OSCE staff in Vienna – and not those from Russia – have mentioned that in the past three years US government representatives have tried again and again, with unconvincing “evidence” and insinuations, to spin propaganda against Russia. The goal was to expose Russia for the situation in Ukraine and to create a Cold War atmosphere. Within OSCE, this was so far only partially successful due to honest and responsible staff and politicians. And if a new US policy in dealing with Russia was now really taking place, there might be a real chance to form the work in OSCE such that there could be more compromise, on a factual base, to the benefit of all participating states and peoples.
But there are also forces upset by this prospect. On 9 January 2017, 17 former and still active politicians from central and eastern European states including the Swedish Foreign Minister Carl Bildt, the President of Bulgaria, Rosen Plevneliev, the Estonian President Toomas Hendrik Ilves, the former Polish Foreign Minister Radoslaw Sikorski and the former Czech Foreign Minister Karel Schwarzenberg have written a letter to the US President-elect Donald Trump, prompting him to continue the confrontational politics of his preceding governments. The authors’ accusations against Russia are all well-known and need not be discussed here. However, their statements regarding the question what had connected them with the present US politics: “When America called on us in the past, we came. We were with you in Iraq. We were with you in Afghanistan. We took risks together; sacrificed sons and daughters together.”
Obviously the letter’s authors find it worth mentioning that they were sharing the responsibility for wars violating international law which have caused millions of human victims (mostly in the attacked countries), with the destruction of states and cultures and the creation of a hotbed for international terrorism – and all this is considered positive. Shouldn’t we doubt the letter’s authors’ honesty, if they write in relation to Russia that “A deal with Putin will not bring peace. On the contrary, it makes war more likely.”? And isn’t it a good time for Europe to stop for a moment and to realize who has been controlling the political agenda on this continent in the past years and still intends to control?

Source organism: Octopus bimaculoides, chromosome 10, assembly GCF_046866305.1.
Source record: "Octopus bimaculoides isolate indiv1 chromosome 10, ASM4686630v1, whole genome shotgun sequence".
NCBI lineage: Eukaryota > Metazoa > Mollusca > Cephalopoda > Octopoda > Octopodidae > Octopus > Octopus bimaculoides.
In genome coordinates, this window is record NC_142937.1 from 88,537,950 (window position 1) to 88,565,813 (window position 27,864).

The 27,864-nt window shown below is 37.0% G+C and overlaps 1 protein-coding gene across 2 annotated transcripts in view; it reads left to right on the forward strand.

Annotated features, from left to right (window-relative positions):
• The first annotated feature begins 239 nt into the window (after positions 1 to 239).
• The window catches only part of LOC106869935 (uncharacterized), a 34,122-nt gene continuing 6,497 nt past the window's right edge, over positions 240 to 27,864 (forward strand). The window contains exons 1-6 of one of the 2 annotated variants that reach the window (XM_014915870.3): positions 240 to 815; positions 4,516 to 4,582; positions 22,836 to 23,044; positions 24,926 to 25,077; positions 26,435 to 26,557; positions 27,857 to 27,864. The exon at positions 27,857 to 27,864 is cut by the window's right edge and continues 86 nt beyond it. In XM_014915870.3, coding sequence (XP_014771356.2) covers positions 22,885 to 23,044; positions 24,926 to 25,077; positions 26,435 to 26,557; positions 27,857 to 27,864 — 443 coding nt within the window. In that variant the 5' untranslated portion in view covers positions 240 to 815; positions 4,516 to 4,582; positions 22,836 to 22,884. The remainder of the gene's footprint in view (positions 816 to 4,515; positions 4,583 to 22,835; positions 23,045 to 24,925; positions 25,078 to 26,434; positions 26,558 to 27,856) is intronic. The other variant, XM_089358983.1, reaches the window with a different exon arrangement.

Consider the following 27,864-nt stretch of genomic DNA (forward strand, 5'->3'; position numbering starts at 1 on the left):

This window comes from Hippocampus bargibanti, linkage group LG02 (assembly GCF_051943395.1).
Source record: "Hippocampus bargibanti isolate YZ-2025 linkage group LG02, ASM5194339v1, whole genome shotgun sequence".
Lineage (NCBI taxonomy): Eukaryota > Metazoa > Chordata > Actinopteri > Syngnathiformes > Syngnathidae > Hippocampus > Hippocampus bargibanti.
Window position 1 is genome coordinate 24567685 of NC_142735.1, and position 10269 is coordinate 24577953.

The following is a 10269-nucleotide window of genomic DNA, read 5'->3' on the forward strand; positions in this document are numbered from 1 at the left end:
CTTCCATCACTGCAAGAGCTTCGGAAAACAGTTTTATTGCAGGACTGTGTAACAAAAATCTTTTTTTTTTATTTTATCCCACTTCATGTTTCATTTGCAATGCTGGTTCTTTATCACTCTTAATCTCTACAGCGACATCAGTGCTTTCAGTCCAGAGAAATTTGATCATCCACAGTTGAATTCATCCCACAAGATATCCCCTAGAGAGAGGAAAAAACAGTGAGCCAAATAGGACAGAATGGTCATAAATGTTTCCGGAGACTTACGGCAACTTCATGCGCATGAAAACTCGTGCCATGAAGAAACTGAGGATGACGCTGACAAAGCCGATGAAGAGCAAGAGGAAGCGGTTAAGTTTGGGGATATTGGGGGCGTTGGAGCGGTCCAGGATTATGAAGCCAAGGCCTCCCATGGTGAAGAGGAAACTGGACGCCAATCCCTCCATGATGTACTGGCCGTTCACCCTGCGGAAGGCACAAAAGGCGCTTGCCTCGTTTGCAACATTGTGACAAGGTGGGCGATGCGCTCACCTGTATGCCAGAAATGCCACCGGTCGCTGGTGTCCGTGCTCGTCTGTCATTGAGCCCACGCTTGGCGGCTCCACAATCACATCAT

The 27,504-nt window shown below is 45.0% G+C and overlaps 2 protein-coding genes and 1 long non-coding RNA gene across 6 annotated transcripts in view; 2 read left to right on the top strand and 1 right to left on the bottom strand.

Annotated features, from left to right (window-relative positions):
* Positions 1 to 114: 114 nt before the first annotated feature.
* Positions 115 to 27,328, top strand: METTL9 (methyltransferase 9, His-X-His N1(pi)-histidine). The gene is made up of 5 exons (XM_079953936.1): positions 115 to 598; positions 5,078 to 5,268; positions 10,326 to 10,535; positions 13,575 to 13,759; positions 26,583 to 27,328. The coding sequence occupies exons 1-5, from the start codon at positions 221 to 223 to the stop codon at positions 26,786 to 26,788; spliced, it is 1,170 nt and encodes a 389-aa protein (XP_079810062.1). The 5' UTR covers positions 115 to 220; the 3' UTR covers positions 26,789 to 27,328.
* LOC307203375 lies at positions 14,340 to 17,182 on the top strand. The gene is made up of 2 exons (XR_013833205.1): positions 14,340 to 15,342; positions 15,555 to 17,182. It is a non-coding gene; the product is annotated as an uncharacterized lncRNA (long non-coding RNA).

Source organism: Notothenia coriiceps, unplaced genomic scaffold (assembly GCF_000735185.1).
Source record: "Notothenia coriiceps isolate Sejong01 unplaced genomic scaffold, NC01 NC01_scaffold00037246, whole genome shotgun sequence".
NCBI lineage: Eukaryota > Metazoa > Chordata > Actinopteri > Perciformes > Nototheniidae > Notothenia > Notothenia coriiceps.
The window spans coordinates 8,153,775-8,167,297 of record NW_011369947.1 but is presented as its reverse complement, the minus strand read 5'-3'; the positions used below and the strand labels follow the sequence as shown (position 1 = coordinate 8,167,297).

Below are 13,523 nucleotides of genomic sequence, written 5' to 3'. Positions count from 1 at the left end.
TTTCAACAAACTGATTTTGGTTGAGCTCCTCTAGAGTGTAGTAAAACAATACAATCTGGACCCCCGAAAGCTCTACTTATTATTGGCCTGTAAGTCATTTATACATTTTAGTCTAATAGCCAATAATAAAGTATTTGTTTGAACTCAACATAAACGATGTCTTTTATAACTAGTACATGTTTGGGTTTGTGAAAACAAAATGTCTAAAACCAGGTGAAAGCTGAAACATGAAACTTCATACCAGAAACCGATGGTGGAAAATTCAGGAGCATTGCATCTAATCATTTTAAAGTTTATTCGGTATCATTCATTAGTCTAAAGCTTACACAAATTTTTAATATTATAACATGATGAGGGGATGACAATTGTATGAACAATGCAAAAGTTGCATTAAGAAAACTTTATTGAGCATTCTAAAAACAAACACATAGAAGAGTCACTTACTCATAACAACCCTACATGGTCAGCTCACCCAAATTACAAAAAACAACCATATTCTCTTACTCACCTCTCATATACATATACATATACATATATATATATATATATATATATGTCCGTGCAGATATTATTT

But there are other voices, too: early in December Germans and US-Americans have published an appeal titled “Stop the Spiral of Violence – for a New Policy of Peace and Détente now!” (http://neue-entspannungspolitik.berlin/en/appeal/). Meanwhile they have found many supporters from all over the world. The signers are invoking the “Paris Charter” of November 1990, a joint resolution of all OSCE states where all governments committed themselves to create an order of peace for all of Europe. The appeal further states: “Today, a broad public and multi-partisan discussion on the demand for a ‘new policy of détente NOW’ is more necessary than ever. The confrontation in Europe has to cease and – with benefits to the whole world – an All-European zone of ‘common security’ through the cooperation of all states from Vancouver to Vladivostok must be created.”
We do not have to share all its statements, but this appeal is different from the 17 politicians’ letter. Europe urgently needs something different from even more confrontation with Russia: a reflection of European values and an honest identity, a healthy strength and a commitment for law and prevention of war – and, urgently: good diplomacy and compromise. •
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